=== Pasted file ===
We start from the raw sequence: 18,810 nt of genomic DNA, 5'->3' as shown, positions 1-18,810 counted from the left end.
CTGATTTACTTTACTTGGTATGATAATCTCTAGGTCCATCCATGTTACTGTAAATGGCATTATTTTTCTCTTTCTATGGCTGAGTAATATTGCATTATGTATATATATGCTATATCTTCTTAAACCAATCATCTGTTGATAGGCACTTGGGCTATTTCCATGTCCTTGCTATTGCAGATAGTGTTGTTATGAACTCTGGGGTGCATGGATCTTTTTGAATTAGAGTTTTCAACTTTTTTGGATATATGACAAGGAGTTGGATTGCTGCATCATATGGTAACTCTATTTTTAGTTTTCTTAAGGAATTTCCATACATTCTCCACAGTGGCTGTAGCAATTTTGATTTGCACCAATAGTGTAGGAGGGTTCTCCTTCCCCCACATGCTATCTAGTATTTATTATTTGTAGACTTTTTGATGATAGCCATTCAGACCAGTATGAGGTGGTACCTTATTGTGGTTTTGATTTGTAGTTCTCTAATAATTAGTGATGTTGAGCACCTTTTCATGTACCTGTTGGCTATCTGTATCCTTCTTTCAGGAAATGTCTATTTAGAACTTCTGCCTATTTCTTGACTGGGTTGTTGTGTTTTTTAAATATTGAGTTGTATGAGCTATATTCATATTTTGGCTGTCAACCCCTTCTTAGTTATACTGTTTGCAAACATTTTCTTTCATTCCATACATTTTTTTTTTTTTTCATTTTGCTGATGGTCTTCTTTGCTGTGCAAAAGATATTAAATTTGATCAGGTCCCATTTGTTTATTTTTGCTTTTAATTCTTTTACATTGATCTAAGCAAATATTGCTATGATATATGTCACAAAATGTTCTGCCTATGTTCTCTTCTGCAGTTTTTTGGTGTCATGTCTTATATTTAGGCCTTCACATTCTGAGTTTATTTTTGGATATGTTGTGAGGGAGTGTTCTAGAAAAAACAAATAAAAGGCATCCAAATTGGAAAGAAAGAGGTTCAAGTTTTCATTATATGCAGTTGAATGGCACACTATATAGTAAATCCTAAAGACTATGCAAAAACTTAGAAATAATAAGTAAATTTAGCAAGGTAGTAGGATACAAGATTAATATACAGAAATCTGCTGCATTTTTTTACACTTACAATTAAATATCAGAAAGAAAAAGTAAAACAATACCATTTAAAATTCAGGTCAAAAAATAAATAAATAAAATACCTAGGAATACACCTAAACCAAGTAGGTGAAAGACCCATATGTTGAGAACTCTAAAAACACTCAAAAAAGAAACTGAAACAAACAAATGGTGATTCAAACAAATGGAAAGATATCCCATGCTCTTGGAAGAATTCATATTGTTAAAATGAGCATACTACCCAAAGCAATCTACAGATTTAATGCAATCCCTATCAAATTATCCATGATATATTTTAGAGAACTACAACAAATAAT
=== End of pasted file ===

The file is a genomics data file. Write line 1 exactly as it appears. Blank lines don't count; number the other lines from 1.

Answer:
We start from the raw sequence: 18,810 nt of genomic DNA, 5'->3' as shown, positions 1-18,810 counted from the left end.